Lawyers’ lives seem to be busier than ever, either because our workloads actually are getting heavier or because our days are filled with constant distractions that lead to ‘busy work’ rather than productive work. Whatever the case may be, hiring a virtual assistant for your law firm can help you escape the low-value time consuming tasks that block up your day and better focus on the high-value skilled work that you’re actually getting paid for.
Are legal virtual assistants worth it?
Most busy professionals love the idea of an assistant, and it’s about so much more than just getting home on time. Having an assistant brings the promise of increased efficiencies, avoidance of mundane and repetitive tasks, more time to focus on the bigger picture of your business, and, of course, less stress. VAs are usually more affordable than one would think, too, with many prepared to do a week’s worth of work for what many lawyers can bill in a couple of hours.
What puts the brakes on these shiny plans, however, is the perceived burden of training a VA. All too many professionals believe that VAs will be perfect off the bat, but this is an unreasonable expectation. Your work practices are about as unique as you are, and as such you need to be prepared to invest the time in training the VA so they can truly support you in your practice.
To get the most out of your VA, start by writing down all your processes and procedures before you hire someone. By seeing explicitly what you do, step-by-step, on a daily basis, you will not only be able to communicate responsibilities and tasks better to the VA, but you will also discover other areas where you can be more efficient. Tools like Processkit are a great place to start if you are looking for software that will help you to identify, communicate, and delegate your processes.
What to outsource to a law firm virtual assistant
When you are thinking through everything you do in a day, it can feel overwhelming. Where is the VA supposed to start? What is the best use of their time? Is it really better to train a VA to do something for you if you are already efficient in doing it yourself?
These are all important questions, but they get in the way of introducing key efficiencies into your firm.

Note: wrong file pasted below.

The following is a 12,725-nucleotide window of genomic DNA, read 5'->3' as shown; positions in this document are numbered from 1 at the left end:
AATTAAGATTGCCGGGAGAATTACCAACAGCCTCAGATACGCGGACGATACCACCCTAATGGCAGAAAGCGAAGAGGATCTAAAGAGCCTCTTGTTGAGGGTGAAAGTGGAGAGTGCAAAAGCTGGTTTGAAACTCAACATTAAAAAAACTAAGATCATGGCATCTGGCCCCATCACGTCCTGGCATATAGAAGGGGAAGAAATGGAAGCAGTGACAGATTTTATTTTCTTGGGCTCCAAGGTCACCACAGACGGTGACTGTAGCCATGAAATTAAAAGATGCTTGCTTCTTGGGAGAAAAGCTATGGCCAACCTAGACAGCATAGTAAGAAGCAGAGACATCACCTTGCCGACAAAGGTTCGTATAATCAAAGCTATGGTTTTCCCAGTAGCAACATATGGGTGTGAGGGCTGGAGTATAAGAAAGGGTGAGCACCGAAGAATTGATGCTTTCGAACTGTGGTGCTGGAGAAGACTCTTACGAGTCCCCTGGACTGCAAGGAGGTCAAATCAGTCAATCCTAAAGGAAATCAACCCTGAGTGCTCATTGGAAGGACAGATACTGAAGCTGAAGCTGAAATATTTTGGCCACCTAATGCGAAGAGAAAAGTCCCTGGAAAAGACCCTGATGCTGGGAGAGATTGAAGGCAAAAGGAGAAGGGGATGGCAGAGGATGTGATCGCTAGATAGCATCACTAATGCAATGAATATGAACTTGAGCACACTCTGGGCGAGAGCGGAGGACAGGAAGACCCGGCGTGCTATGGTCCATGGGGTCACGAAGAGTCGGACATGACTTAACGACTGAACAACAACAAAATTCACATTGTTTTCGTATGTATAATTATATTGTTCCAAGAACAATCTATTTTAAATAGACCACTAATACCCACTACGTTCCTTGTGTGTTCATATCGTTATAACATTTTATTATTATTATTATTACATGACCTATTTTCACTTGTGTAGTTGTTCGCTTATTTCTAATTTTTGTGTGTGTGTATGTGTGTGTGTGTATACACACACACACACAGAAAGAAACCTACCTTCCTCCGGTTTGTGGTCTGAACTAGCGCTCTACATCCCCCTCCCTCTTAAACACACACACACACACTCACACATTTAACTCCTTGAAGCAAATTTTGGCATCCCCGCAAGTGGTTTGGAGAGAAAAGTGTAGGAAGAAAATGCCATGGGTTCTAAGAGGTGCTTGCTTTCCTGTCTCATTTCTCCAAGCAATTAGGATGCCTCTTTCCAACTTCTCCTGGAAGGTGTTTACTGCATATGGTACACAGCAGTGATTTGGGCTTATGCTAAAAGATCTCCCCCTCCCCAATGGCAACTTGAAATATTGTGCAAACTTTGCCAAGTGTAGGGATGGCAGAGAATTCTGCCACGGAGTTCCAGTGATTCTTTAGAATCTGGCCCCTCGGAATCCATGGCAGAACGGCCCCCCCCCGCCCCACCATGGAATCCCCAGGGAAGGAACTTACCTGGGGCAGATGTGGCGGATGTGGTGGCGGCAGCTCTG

Rather than thinking of tasks, start with responsibilities. For example, rather than trying to come up with a list of tasks involved in your social media marketing and assigning them to the VA, just assign the VA the responsibility of ‘handling social media for the firm’. If you have a competent VA, they can do the research to figure out how to do most things. You just need to trust them and then train them on certain parts of the job if necessary.
Here are some key responsibilities a VA could take over for your firm, depending on their skill sets:
- Client onboarding
- Bookkeeping and accounting
- Marketing and communications
- Legal research
- Legal drafting
- Email inbox management
- Appointment setting and scheduling
- Calendar management
- Setting up new software products
- Answering incoming calls and emails
- Content writing
- Web development
- Website management
- File organization
- Raising and checking invoices
- Graphic design
- Project management
How to find a legal virtual assistant
Finding a virtual assistant is not necessarily the tough part – it’s finding a good one. The search for a good law firm VA needs to be taken seriously and that means taking the time to prepare carefully before you start placing ads or considering VA companies.
In preparing, make sure you have outlined not only the responsibilities that your VA will handle, but also that you’ve thought carefully about what type of person you want to work with. Do you want someone who is highly responsive and available for minor tasks throughout the day as required? Or would you prefer someone who is a self-starter and who can handle ongoing assigned responsibilities without your daily instruction?
Also think carefully about character traits that will make sure your whole team gels well; if you have a structured team that works to a consistent daily schedule and doesn’t handle interruptions well, you need to find someone that is highly process-driven and good with rules and boundaries.
Once you’ve done your preparation, you can either advertise for the role on job boards and hire the ‘traditional’ way, or you can engage a virtual assistant company to recruit and supervise an assistant for you. With the latter, you are in command of the person’s daily workload but you will also have an account manager who will be able to help to train the VA to your working practices, guide you on best practices for managing your VA, and deal with conflicts should they arise. Usually these options are more expensive, but for the time and hassle you save, it could be well worth the extra cost.